A Question of Priorities: Future Soldiers or Today's Veterans

Combine The Terminator with Robocop, throw in a little Iron Man, top it off with "The Million Dollar Man," and you get this guy: the soldier of tomorrow (if tomorrow arrives in 2030 or so).

As a soldier enters a crowded marketplace, sensors mounted on his helmet automatically scan faces in the crowd, identifying a known insurgent; a cursor in the heads-up display highlights the target and cues the weapon, which can be set to stun or kill; a simple voice command unlocks the trigger.

Given the nation's experience with Pentagon procurement, it's fair to predict that the futuristic weaponry won't work while the advanced body armor will give way to a butter knife. More troubling is the notion that future soldiers will be "enhanced with prosthetics" and fed "smart drugs." The Pentagon should put those ideas aside until it enhances its ability to provide mental health care to veterans. [more ...]

Ignoring the mental health problems of traumatized soldiers has a high social cost: an increase in crime, in prisoners, in broken families and wasted lives. That's what happened when the nation ignored the needs of returning Vietnam veterans:

Hundreds were imprisoned for crimes they committed as a result of drug abuse, alcoholism and manifestations of post-traumatic stress disorder, all associated with their military service. At one time, there were more than 200,000 of these veterans in our prisons.

Decades after the end of the Vietnam War, the neglect of mental health care for veterans remains an issue.

Despite the heroic efforts of the Department of Veterans Affairs, less that 40 percent of service members diagnosed with PTSD receive mental health services.

Let's put aside planned expenditures for futuristic weapons and biochemically enhanced soldiers and put the money where it will benefit society today: in adequate mental health treatment for veterans.

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    Well... (none / 0) (#1)
    by jarober on Mon May 25, 2009 at 01:00:20 AM EST
    If you could guarantee that no wars would be fought in the future, that would be fine.  Since you can't, you sound an awful lot like this guy...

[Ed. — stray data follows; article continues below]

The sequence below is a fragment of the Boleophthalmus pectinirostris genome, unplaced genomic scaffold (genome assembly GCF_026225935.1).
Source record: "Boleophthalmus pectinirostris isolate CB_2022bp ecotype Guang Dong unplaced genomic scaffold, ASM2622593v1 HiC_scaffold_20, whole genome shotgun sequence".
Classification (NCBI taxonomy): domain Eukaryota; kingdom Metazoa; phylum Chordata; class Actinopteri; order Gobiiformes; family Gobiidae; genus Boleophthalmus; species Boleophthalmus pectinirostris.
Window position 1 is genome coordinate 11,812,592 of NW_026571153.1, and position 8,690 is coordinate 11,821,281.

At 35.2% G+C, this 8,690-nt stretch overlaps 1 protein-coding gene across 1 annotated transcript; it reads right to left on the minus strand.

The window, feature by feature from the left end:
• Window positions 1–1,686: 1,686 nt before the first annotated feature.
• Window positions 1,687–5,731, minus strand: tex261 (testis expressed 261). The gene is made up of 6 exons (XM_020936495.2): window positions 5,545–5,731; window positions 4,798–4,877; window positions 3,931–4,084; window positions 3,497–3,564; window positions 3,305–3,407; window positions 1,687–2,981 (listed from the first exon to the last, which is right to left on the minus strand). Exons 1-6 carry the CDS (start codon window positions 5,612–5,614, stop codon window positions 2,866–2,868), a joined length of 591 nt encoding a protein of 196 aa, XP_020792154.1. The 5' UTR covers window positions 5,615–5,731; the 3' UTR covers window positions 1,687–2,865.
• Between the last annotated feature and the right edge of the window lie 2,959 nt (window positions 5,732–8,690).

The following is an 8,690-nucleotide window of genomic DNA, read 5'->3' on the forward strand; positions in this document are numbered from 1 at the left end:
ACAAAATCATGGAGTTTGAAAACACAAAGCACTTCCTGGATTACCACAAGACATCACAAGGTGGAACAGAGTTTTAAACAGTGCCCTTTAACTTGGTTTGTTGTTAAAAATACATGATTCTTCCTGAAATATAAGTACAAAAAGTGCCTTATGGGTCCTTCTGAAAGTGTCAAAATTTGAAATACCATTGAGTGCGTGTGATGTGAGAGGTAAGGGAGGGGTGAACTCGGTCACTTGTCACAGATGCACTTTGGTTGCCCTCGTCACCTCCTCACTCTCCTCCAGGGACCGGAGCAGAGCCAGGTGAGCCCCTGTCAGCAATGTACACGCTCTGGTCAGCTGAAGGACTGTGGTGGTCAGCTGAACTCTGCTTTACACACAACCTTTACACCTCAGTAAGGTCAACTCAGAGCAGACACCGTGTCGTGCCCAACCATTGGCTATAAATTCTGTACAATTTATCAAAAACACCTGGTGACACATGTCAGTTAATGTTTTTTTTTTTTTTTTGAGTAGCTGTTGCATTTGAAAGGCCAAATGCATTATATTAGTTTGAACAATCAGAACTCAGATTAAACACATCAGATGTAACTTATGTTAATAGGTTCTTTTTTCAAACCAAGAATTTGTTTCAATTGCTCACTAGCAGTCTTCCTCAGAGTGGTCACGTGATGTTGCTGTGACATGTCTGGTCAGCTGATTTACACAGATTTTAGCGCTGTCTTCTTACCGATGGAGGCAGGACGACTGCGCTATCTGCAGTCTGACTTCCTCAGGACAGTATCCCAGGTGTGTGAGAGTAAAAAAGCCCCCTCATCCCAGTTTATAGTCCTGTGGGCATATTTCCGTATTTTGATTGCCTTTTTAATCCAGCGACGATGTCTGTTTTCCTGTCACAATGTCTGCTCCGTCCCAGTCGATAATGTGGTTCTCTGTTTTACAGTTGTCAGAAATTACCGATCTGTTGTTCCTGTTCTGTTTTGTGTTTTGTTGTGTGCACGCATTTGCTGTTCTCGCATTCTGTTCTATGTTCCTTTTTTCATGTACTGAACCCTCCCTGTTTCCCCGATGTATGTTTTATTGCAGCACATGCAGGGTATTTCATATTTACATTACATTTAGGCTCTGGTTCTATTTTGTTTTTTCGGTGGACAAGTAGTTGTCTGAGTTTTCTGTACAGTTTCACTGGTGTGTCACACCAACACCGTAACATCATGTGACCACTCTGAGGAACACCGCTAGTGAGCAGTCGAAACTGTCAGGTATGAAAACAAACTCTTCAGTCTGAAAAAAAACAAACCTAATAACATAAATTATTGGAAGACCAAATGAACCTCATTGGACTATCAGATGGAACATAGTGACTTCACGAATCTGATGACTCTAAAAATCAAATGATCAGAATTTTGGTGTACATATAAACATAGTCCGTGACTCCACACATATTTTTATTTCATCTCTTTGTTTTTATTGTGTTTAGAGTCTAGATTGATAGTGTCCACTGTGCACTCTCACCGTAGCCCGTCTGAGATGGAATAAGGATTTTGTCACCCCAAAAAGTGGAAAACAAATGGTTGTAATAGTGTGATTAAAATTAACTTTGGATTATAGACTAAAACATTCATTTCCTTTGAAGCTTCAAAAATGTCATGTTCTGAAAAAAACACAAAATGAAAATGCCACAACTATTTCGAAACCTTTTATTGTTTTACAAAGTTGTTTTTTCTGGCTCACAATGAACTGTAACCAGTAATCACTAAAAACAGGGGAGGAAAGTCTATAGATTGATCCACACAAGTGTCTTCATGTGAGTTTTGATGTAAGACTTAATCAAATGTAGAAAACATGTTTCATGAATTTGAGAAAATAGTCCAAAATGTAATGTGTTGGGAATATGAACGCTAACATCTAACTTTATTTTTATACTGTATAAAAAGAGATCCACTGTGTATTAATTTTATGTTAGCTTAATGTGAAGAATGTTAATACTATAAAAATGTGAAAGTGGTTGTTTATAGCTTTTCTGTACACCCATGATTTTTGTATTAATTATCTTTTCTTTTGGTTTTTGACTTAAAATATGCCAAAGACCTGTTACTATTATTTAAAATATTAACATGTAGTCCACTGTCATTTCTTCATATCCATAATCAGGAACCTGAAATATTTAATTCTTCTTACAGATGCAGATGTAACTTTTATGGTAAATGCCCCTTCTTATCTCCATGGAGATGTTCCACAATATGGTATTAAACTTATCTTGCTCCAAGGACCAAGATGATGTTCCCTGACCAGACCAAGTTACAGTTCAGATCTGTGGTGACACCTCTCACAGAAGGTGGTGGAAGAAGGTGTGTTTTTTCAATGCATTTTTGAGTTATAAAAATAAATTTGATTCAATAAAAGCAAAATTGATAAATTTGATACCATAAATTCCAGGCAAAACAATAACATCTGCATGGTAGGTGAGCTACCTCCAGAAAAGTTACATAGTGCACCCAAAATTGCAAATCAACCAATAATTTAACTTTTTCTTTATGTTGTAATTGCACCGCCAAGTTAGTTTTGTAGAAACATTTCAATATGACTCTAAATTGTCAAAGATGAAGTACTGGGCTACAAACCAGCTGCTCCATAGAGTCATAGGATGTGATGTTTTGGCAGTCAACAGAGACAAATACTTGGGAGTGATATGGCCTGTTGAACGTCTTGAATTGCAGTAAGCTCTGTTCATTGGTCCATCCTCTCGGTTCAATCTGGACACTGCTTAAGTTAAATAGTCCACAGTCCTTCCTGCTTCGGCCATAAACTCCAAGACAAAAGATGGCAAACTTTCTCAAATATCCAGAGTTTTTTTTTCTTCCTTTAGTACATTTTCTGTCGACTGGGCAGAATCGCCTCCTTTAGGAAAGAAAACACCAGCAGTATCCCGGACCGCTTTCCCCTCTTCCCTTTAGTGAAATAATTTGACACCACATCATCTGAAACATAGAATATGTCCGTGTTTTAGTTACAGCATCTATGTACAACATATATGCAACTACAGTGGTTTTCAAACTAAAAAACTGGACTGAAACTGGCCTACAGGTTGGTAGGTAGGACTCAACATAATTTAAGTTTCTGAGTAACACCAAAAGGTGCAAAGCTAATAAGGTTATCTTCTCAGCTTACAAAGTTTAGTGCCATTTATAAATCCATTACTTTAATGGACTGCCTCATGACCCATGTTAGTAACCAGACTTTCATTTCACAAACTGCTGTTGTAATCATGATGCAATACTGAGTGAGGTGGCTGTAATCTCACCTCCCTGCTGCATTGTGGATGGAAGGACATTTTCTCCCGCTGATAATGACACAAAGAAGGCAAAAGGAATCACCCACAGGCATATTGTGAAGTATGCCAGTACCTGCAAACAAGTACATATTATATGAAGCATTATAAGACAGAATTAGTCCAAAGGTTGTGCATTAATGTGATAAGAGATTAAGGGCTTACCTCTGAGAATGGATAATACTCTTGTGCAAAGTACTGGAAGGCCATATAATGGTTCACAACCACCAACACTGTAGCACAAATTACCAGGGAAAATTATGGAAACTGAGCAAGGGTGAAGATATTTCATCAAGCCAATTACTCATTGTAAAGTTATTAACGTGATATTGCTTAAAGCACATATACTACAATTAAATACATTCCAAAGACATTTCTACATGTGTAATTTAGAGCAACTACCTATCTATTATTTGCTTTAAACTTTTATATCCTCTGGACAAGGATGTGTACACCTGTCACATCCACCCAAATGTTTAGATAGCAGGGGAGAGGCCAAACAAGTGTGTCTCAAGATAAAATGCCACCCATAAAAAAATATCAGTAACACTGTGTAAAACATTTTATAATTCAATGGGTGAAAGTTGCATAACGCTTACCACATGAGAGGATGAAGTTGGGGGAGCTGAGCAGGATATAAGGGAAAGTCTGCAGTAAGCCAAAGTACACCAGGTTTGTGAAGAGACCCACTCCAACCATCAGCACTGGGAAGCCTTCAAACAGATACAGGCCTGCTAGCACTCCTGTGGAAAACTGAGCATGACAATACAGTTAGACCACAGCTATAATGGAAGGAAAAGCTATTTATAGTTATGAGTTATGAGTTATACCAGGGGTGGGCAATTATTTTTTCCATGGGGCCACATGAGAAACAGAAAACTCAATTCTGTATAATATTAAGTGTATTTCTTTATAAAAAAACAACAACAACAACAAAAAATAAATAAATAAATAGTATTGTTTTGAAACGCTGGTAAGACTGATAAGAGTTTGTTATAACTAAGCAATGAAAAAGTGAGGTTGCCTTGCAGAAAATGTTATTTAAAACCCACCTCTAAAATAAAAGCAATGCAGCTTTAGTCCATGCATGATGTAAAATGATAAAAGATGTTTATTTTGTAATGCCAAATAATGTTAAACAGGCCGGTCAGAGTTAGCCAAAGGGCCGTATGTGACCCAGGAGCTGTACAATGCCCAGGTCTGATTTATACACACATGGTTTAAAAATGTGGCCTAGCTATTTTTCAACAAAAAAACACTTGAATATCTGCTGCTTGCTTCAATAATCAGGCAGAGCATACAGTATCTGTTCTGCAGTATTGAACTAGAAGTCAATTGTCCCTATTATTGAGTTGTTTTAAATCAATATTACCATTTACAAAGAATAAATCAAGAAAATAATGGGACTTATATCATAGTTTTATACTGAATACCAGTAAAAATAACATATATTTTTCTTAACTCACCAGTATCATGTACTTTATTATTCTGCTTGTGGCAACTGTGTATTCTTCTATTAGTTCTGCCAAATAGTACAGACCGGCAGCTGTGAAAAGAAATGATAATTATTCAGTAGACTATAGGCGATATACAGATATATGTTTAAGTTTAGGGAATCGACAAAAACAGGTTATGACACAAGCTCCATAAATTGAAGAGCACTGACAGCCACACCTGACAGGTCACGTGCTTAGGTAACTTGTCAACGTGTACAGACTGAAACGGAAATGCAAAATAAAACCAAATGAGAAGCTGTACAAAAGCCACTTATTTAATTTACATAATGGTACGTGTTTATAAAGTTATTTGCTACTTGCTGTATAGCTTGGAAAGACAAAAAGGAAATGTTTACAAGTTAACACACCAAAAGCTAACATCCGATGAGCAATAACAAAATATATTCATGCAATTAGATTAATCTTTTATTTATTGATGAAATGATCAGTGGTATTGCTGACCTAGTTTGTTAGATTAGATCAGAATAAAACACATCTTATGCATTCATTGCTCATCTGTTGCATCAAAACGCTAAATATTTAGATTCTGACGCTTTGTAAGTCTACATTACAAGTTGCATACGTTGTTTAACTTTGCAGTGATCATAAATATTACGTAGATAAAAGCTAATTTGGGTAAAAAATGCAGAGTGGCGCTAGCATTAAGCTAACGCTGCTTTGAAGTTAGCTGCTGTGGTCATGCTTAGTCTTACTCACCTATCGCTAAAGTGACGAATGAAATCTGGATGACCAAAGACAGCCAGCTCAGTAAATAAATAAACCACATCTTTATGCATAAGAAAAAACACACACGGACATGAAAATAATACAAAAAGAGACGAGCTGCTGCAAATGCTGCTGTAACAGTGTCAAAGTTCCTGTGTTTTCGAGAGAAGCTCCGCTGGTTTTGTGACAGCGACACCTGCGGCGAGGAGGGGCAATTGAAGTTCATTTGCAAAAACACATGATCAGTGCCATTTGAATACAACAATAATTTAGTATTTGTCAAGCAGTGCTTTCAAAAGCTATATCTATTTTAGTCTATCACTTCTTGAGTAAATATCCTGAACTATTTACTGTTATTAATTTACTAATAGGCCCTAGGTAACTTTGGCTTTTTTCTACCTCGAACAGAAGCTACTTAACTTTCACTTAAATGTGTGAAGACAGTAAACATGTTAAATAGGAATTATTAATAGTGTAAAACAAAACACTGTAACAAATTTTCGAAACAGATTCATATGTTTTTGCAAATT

F people... (none / 0) (#2)
    by of1000Kings on Mon May 25, 2009 at 01:13:22 AM EST
    life isn't about people, it's about imperialism...

    I wonder how much money (none / 0) (#5)
    by Militarytracy on Mon May 25, 2009 at 09:10:01 AM EST
    they'll totally blow on this crap?  We already have the smart drugs in Monafidil.  Hopefully they won't attempt to give troups amphetamines anymore because it always makes them friggin nuts.  We could have bought Dragon Skin body armor for our troops too when we bought new body armor awhile back but that small business didn't have any bureaucrats paid off so the soldiers and the taxpayers got screwed again.  As for the helmet that scans crowds like robocop.....I suppose if you dropped that on the ground once you'd break that like the current body armor does.  Does anybody have any idea how much crap we all paid for that ended up not being able to handle and work properly on the battlefield in Iraq and Afghanistan?  Much of the system is in truth mostly a tax payer money eating racket!

    how about the army puts (none / 0) (#3)
    by cpinva on Mon May 25, 2009 at 03:50:12 AM EST
    aside its future play toys, until it can guarantee that it won't recruit social defectives?

    these would be the mr. greens, the guys you don't want having any weapons at all, much less high tech ones. these are the guys who are probably a greater danger to their comrades, than the enemy is.

    and try to avoid recruiting people with cute nick names, like eric "the skull crusher" smith, since discipline is probably not high on his list of priorities.

    they didn't call them "berserkers" just because they thought it was a cool name.